After more than a year of waiting to hear the word from on high, I received the dreaded laid-off notice. Now I'm copying email addresses and phone numbers of people I want to stay in contact with post bootox. In the meantime, I’ve got one more week left on the payroll before filing for unemployment. In my newly laid-off status, I've become a member of the American mainstream. Oh joy. Having completed all outstanding work and with tons of sick leave on the books, I’m still able to use a fast Internet connection at my desk in case I want to register with agencies and look for work. I know people on my crowded floor have their eye on my cubicle space. The other day, someone wanted to know about my desk stand. I'm already being dismembered. The lesson here: none of us are indispensable.
Mostly, it’s a chore to come to work. I'm now a pariah. Employees look away from me in the elevator. They don’t know what to say. I’m an uncomfortable reminder that they, too, may, receive similar news, and pray that the Angel of Unemployment will pass over their cubicle wall. Of course, friends have taken me aside to let me know that whatever I may think, I am one of the lucky ones, released from the bondage of paying into a 401K plan and saving for retirement, which has been the adult, responsible thing to do, suddenly out there on my own and free to make new choices. I’m not ready to make choices. All I know is that my monthly balance sheet is not looking too good.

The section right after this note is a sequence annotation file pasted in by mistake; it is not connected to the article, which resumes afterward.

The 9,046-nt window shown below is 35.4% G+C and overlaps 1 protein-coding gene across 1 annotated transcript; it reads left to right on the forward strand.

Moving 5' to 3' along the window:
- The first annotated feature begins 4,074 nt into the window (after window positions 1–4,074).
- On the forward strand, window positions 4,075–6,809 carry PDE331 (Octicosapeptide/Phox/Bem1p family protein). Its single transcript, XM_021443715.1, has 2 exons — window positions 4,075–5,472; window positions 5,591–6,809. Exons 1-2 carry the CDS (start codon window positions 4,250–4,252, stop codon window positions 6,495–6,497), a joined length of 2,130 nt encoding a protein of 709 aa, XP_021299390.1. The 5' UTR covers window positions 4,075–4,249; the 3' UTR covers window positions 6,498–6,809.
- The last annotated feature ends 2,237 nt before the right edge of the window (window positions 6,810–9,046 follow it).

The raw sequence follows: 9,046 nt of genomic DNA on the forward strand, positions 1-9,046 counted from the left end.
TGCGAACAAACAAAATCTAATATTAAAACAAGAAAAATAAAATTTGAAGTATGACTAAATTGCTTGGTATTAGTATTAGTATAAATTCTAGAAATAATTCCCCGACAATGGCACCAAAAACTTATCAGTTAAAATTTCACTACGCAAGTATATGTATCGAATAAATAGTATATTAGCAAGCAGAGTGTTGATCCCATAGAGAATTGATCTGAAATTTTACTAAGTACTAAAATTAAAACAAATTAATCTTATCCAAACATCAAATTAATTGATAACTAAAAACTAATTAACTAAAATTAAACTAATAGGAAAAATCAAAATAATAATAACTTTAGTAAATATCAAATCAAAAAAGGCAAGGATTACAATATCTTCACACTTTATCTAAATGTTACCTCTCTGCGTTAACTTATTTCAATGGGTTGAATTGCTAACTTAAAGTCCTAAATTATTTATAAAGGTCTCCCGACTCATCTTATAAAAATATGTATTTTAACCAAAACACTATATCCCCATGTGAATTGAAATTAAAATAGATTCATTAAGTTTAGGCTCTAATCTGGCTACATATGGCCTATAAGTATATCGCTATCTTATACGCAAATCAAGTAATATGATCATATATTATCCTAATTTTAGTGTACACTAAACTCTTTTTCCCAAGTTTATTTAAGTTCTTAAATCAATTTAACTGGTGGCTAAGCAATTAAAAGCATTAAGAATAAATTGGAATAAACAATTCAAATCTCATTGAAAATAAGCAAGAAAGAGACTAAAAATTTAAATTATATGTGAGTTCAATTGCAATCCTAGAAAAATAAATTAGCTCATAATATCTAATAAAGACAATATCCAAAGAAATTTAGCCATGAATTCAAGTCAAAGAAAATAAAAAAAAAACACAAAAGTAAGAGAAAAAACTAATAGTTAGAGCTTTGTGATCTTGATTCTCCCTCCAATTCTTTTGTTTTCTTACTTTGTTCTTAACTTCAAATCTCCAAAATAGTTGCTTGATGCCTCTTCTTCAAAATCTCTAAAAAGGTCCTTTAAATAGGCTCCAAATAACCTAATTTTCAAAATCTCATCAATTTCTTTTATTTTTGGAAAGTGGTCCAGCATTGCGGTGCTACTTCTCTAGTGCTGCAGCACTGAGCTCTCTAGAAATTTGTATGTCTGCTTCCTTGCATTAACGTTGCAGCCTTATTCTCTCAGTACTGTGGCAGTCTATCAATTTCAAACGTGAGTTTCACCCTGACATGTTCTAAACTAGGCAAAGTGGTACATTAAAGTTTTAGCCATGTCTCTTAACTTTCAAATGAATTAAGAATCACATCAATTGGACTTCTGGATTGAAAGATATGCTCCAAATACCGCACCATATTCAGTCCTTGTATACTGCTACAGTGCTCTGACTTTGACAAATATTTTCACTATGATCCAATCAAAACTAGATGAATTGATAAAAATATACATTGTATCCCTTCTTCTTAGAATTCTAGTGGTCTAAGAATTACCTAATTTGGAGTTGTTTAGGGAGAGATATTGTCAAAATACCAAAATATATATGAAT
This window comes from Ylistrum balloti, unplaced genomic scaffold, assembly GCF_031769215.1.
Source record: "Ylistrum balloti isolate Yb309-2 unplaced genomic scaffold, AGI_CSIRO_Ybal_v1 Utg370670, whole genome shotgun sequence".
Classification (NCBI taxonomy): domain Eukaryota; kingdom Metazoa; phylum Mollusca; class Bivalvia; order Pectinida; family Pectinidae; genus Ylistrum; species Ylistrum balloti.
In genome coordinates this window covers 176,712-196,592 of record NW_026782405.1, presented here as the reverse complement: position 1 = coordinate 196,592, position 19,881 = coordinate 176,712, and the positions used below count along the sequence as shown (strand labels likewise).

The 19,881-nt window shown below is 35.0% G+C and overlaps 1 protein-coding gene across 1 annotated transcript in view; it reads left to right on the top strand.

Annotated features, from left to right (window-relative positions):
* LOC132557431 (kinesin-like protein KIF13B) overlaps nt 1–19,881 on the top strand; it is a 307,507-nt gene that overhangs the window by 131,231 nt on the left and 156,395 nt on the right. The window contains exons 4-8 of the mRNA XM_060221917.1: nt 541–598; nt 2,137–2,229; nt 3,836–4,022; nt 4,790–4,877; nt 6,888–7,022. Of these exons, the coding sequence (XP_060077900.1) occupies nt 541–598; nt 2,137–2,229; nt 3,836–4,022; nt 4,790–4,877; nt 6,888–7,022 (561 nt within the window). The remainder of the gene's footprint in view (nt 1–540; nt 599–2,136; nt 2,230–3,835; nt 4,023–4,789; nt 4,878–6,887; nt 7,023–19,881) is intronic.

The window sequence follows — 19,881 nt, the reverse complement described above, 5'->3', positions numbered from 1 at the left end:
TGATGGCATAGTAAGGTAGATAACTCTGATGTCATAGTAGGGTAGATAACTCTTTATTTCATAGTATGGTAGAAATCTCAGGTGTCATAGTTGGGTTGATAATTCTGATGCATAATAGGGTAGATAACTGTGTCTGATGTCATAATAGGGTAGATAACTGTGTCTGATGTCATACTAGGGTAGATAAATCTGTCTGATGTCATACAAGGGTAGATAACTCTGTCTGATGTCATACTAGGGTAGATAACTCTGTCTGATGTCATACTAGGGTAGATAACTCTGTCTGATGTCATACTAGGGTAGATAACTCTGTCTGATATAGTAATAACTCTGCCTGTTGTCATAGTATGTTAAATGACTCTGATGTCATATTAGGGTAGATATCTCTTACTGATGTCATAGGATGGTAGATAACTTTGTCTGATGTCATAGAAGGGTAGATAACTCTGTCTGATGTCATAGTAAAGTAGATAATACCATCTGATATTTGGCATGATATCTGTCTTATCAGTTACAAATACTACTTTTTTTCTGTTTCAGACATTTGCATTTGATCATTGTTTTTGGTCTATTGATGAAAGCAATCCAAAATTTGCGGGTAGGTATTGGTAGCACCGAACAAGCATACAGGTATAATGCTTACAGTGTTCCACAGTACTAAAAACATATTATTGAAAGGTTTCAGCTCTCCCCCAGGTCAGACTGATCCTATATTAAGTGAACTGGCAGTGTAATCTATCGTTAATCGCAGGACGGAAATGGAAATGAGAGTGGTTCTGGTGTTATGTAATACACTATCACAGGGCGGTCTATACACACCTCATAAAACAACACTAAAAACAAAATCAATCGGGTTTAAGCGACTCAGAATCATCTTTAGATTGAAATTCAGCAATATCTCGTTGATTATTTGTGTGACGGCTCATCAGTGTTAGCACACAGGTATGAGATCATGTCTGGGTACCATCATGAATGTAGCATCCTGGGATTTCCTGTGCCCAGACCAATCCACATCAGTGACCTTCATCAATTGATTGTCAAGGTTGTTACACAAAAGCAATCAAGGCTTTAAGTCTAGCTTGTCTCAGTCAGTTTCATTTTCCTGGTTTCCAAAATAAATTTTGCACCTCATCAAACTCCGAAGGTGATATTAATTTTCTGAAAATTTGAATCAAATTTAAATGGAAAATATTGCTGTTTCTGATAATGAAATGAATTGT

After years of being compressed into an 8 to 5 format, I just want to repot some root-bound plants on my patio ledge and catch up with doing the wash. I did toy with the idea of buying a franchise for a gourmet peanut and butter business on the West Coast where none are located, or applying for a $30,000 grant from something called the Metanexus Institute, which had a nice George Orwellian ring to it. But within minutes, I thought better of either prospect and decided that the smart thing to do was to get a haircut and a pedicure. I owed that much to myself, and to any upcoming job interviews. So I spent the afternoon sitting in a chair in front of a mirror while Richard trimmed my hair and then drove down the hill to the pedicure salon where my feet were soaked, sanded, and daintily painted with a new coral polish. My friend who is contemplating retirement came over my house where we saved money by cooking dinner together and drinking a bottle of wine.